The Temple and the Tabernacle
by J. Daniel Hays
Paperback: 208 pages
Publisher: Baker Books
Released: Aug. 2, 2016
Source: ebook review copy from the publisher through NetGalley.
Book Description from NetGalley:
At various points in Israel's history, God dwelt in specific, significant places, most notably in the tabernacle and the temple. These structures, meticulously planned, extravagantly furnished, and regularly frequented by the devout, were more than just places of worship and sacrifice. They were pictures of God's relationship with his chosen people and of the atoning work that would be done by the Messiah. To understand the tabernacle and the temple, then, is to understand how we are brought into God's family through the sacrifice of his only Son, Jesus.
Visually stunning and theologically rich, this full-color resource brings together the latest scholarship and archeological discoveries to bring God's dwelling places alive for modern believers. It places these important structures in their historical and theological contexts, connects them with the overall biblical story, and shows how they bring meaning and depth to the faith of Christians today.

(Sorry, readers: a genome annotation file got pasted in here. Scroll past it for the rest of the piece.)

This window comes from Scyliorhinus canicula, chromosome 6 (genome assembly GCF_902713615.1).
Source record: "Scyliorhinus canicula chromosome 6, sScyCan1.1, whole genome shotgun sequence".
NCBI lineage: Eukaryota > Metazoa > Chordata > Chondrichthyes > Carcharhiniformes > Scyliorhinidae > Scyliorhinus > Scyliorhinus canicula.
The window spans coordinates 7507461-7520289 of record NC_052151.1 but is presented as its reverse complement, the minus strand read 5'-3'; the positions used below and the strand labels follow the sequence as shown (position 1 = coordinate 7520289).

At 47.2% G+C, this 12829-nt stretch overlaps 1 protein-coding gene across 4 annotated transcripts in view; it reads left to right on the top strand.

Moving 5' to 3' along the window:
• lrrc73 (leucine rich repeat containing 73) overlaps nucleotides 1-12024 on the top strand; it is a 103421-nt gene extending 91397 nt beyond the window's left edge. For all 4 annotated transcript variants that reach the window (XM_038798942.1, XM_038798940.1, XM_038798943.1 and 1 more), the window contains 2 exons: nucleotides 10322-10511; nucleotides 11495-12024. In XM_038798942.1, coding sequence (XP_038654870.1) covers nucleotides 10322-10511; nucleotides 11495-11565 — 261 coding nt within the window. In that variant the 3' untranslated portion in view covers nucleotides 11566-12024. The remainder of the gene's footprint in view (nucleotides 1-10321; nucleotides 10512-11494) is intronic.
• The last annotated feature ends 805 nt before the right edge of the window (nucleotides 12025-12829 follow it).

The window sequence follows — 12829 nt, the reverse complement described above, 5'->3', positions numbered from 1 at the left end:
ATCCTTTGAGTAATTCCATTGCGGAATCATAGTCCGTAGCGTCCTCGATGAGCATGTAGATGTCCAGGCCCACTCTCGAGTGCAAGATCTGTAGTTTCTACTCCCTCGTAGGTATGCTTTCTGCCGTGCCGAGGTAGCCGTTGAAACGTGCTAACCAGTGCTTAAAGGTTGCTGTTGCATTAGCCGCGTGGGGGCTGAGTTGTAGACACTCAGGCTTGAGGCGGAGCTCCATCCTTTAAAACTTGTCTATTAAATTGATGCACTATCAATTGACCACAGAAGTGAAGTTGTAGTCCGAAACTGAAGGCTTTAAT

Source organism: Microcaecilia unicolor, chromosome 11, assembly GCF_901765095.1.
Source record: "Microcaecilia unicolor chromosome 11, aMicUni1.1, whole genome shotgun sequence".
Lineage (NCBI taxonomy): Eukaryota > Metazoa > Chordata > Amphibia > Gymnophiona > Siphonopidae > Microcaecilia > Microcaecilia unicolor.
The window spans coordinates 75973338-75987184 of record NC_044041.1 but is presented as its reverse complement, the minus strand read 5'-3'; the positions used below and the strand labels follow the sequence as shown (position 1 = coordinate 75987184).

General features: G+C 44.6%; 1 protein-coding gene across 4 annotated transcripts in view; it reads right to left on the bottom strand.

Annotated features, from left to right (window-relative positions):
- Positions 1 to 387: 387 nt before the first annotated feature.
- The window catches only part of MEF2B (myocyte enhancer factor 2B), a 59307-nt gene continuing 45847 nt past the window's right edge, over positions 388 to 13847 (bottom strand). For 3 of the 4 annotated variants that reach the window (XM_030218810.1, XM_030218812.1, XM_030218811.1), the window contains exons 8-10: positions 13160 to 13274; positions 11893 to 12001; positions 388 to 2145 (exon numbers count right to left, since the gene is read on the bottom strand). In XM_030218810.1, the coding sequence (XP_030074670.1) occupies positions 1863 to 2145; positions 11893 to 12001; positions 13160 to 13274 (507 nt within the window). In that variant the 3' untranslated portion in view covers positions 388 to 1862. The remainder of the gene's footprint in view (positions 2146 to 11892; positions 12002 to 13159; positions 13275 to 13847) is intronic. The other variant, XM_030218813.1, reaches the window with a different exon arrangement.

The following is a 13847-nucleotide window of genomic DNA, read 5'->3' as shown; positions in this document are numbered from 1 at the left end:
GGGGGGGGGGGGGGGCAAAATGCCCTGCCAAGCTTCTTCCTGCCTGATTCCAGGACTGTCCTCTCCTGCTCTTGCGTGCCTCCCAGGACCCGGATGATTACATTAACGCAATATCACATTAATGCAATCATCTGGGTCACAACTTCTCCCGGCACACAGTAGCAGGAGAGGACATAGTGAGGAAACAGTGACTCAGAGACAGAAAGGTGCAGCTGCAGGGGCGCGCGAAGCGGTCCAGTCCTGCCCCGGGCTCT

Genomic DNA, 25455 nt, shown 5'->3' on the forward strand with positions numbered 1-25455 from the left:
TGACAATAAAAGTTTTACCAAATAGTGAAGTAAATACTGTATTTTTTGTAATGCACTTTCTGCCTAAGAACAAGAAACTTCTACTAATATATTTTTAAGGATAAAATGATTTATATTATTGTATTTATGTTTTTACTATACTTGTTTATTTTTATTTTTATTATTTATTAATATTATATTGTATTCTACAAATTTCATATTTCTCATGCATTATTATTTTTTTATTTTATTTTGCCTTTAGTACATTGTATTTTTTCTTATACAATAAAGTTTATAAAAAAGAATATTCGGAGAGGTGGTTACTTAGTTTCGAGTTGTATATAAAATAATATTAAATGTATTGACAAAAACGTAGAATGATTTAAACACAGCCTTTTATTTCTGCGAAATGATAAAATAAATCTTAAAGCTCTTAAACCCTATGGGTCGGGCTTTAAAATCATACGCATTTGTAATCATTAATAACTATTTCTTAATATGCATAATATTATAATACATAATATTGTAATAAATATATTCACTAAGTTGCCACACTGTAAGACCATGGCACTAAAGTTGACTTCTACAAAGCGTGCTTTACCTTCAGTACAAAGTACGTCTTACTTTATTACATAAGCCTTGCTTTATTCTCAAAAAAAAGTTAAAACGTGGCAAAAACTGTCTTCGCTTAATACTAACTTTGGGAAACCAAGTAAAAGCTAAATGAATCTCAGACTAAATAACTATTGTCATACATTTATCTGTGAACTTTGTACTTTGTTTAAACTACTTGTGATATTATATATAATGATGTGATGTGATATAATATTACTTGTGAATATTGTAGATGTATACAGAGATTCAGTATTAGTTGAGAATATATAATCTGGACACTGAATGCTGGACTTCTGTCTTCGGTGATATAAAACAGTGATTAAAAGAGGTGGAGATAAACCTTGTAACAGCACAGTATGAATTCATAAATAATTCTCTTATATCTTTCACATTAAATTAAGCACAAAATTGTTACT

The Temple and the Tabernacle examines what the tabernacle and temples looked like, their purpose, and their theological significance. The author started by looking at the purpose of a temple and how the Garden of Eden fulfilled that role. He then looked at how the ark and tabernacle were built, their function, and some of their symbolic aspects. He contrasted this with how Solomon went about building the temple and what it looked like. I found this contrast enlightening as I'd never stopped to think about how different Solomon's Temple was from the tabernacle.
The author also discussed God's departure from the temple (Ezekiel 8-11), the rebuilding of the temple, Herod's additions to temple area, and the future temple (Ezekiel 40, Rev. 21-22). We get a detailed description of what the temple looked like at various times based on descriptions in the Bible and from other sources. The author generally avoided speculation and stuck to the symbolism pointed out in the Bible itself. However, he did speculate about what the lamp stand, for example, might have originally looked like.
Overall, I found this book very interesting and would recommend it to anyone interested in a detailed study of the tabernacle and the temples.
If you've read this book, what do you think about it? I'd be honored if you wrote your own opinion of the book in the comments.
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